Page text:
The bull enters the ring where it is then tested for its ferocity (mainly by the banderilleros with a magenta cape). They test to see how the bull reacts.

A banderillero testing his cape













The bull showing who's boss (for the moment)













Two men on heavily padded (& blindfolded) horses then enter the ring. They both are carrying lances.  These guys basically have to goad the bull into charging the horse so they can be in a position to stab the bull just behind the “morrillo”. The morillo is a mound of muscle on the bull's neck & piercing it will weaken the neck muscles and lead to the animal's first loss of blood.

Interesting fact 2:

Prior to 1930, the horse did not wear any sort of protection whatsoever – resulting in the bull disemboweling the horse. Until this change was made, the number of horses killed during a fight was higher than the number of bulls killed.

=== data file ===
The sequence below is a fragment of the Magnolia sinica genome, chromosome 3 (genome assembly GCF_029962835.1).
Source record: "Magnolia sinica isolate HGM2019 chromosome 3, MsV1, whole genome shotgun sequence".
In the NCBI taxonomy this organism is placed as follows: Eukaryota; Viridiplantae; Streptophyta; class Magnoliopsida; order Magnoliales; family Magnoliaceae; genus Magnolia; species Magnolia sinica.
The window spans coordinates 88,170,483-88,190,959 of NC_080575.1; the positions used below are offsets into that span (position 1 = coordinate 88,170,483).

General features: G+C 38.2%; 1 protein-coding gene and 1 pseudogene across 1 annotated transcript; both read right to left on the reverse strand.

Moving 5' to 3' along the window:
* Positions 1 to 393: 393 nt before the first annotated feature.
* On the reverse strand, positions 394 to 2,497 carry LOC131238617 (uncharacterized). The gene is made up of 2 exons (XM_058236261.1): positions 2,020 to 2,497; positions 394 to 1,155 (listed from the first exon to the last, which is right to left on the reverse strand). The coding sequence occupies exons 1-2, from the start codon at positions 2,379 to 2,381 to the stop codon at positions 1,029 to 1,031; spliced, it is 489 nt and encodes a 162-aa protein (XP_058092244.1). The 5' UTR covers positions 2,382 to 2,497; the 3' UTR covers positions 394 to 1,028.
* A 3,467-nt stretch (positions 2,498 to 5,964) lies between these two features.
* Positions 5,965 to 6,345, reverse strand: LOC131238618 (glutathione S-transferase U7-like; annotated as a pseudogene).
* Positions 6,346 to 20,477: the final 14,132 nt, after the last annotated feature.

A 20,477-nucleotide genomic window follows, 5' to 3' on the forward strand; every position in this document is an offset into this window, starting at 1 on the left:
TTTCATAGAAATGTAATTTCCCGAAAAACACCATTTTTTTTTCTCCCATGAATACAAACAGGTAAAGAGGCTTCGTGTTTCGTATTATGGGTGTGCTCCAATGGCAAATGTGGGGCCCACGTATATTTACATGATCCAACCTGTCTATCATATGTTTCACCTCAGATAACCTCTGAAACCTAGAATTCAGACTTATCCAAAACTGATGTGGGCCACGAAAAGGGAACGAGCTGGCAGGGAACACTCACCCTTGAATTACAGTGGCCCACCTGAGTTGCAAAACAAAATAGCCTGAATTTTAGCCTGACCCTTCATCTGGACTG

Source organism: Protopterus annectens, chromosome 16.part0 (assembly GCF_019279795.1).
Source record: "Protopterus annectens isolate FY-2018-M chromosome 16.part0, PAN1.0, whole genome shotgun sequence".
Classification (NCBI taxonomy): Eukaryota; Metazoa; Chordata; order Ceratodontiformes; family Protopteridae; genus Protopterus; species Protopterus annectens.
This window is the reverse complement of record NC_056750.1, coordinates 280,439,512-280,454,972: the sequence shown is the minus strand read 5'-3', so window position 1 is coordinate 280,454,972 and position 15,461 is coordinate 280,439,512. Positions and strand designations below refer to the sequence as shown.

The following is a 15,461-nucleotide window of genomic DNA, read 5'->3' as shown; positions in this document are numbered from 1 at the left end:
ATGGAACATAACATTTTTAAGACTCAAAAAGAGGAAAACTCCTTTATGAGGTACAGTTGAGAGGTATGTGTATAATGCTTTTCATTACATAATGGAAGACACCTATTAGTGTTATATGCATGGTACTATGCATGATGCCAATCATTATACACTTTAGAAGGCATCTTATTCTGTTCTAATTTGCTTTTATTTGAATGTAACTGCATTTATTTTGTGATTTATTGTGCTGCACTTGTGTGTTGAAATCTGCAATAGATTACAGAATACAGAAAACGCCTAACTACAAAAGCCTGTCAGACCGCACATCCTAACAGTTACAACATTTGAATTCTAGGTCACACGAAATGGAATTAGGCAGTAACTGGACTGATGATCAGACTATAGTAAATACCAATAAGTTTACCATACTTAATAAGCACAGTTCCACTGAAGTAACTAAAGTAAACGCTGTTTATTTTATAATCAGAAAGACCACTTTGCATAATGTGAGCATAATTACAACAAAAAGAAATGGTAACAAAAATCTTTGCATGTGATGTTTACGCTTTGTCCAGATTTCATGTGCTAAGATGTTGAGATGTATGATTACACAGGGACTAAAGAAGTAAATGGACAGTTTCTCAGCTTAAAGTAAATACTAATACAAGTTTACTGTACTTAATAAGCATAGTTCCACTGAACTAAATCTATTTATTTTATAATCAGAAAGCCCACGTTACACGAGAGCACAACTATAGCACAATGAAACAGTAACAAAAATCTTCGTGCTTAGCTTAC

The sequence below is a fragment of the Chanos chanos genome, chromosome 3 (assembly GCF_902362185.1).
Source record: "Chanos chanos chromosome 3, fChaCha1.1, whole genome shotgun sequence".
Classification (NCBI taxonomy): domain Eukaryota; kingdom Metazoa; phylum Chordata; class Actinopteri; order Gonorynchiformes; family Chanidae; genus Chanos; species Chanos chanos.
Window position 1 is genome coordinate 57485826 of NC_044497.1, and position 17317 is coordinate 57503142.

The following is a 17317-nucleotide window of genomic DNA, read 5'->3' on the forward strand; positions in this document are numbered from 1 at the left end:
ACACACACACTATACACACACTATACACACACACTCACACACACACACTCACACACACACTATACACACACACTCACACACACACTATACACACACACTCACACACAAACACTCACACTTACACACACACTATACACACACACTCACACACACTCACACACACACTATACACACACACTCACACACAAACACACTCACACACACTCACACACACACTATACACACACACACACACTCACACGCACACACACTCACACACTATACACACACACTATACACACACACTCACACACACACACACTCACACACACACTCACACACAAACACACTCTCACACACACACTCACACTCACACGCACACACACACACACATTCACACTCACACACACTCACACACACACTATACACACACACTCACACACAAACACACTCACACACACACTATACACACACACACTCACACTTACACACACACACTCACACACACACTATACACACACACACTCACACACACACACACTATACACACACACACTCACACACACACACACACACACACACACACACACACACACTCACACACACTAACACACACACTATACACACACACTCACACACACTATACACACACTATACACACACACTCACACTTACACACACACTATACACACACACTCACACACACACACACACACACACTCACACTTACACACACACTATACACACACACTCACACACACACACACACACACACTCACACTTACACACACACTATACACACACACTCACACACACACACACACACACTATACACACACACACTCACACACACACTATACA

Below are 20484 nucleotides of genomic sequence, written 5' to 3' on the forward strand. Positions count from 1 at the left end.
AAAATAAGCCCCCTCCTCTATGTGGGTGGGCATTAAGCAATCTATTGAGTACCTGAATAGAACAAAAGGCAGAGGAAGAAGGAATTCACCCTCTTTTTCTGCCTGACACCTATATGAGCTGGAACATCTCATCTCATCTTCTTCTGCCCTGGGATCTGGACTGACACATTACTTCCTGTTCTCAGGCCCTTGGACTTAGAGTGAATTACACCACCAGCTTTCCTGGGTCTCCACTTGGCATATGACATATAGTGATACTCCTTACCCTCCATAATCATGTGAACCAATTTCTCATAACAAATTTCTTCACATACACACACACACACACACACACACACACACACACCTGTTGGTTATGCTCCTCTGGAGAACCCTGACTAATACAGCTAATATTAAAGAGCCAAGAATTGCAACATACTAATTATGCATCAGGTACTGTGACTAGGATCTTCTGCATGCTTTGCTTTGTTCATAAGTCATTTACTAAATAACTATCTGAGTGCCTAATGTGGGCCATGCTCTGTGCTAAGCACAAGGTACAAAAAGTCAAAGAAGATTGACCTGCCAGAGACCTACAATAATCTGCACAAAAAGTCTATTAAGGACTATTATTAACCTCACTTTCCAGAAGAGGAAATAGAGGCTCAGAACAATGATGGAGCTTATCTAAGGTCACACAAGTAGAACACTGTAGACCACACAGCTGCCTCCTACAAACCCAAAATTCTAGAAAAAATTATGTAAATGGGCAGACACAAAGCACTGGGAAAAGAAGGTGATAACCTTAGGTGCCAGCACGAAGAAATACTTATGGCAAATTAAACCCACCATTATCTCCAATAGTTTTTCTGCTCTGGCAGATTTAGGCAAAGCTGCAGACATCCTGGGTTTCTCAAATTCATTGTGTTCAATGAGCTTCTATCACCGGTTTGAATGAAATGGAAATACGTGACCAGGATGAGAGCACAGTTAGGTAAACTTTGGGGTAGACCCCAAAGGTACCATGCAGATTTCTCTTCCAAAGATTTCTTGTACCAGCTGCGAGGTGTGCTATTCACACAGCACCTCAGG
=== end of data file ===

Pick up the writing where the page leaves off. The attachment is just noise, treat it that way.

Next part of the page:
We saw two horses knocked over completely by the bulls.

The picadors are positioned on the outer ring & must not enter past that line (see photo).


























One picador did a particularly good job of lancing the bull this night – so much so, he got a standing ovation as he exited the arena.











Trumpets will sound the start of the next part

Part two – Banderilleros

It is then the turn of the three banderilleros who take centre stage. During this stage, they each have to face the bull head on & attempt to stab two banderillas (sharp barbed sticks) into the bull's shoulders.

The purpose of this is to anger the bull some more (as if he isn’t angry enough), get its adrenaline going & to weaken it a bit further.















If the banderilleros can stab the bull from the front & whilst standing, it is considered excellent form. If, however, he stabs the bull while running away – that’s really poor form !!

Poor Form !!














The banderilleros can only do this from the inner ring.

Trumpets will sound the start of the final part

Part three – Death